Not sure what color we'd be allowed to put on boom #1 (blue is used for police cars and snow ploughs -- I don't think the C8 falls into either category)....probably we could use white strobes on boom #1.

    Andy.
     
  9. Andy Johnson-Laird

    Andy Johnson-Laird Administrator
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    Just got a pair of these -- they fit very nicely around the Cinestar booms and seem very bright (it's a horrible gray day in Portland, OR, so even a candle would seem bright). I've not yet tested them in sunlight, largely because in Oregon they turn off the sun for the rainy season. :(

    They have three "patterns" for flashing: frantic, relaxed and always on.

    I will test them the next sunny day we have and report back on the viewing distance.

    If the visibility is good, I'll put two reds facing in opposite directions out on the end of boom #1 facing sideways, and two whites facing in opposite directions on boom #5. That way I'll get orientation information when I'm only 20 feet AGL.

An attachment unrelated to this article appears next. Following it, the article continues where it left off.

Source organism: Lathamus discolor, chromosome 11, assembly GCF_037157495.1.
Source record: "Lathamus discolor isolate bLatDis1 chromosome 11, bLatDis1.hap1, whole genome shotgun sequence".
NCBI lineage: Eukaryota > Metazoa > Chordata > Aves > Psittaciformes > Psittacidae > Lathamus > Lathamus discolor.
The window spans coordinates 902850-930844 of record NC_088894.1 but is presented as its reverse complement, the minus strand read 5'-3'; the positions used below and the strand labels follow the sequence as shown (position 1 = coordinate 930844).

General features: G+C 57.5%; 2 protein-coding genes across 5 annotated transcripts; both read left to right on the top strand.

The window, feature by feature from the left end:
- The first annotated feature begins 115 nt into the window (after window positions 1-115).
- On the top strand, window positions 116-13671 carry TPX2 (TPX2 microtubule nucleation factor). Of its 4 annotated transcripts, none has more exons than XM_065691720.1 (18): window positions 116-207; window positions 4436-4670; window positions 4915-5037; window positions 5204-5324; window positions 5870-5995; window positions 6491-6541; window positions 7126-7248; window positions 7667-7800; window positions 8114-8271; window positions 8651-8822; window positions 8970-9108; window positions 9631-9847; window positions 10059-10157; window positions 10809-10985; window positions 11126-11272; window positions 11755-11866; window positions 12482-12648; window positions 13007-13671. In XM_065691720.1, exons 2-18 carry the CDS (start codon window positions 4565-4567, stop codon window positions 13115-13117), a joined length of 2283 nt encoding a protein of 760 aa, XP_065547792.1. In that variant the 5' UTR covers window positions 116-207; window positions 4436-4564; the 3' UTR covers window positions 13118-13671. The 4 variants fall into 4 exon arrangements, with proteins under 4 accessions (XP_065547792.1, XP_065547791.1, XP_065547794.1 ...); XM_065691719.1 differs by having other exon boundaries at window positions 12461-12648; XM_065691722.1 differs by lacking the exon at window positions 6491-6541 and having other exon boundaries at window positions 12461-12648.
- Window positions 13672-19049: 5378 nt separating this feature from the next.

Andy.
     
  10. Tim Joy

    Tim Joy Active Member

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    Andy- Any update on these?
     
  11. Andy Johnson-Laird

    Andy Johnson-Laird Administrator
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    Yeah. We finally had one of those strange days in Oregon where there's this big orange ball up in the sky. Weird.

    In direct sunlight the red Snugg light is highly visible at about 100 yards. The white light is less visible, but still certainly good enough for copter orientation. I'm ordering up a second set. Not sure what the battery life is, but the LED duty cycle in "frantic" flashing is pretty minimal.

    Hope this helps
    Andy.
     
  12. Dave King

    Dave King Well-Known Member

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    Andy

    Do you know the specs on these lights? I don't see them on the Ebay page. 6 or 12 volts? Are you running a current limiting resistor inline?
     
  13. Andy Johnson-Laird

    Andy Johnson-Laird Administrator
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    The Snugg lights have their own CR2032 battery, Dave. No idea on the specs I'm afraid. The bicycle industry's not heavy on specifications for these kinds of things! :)

    Andy.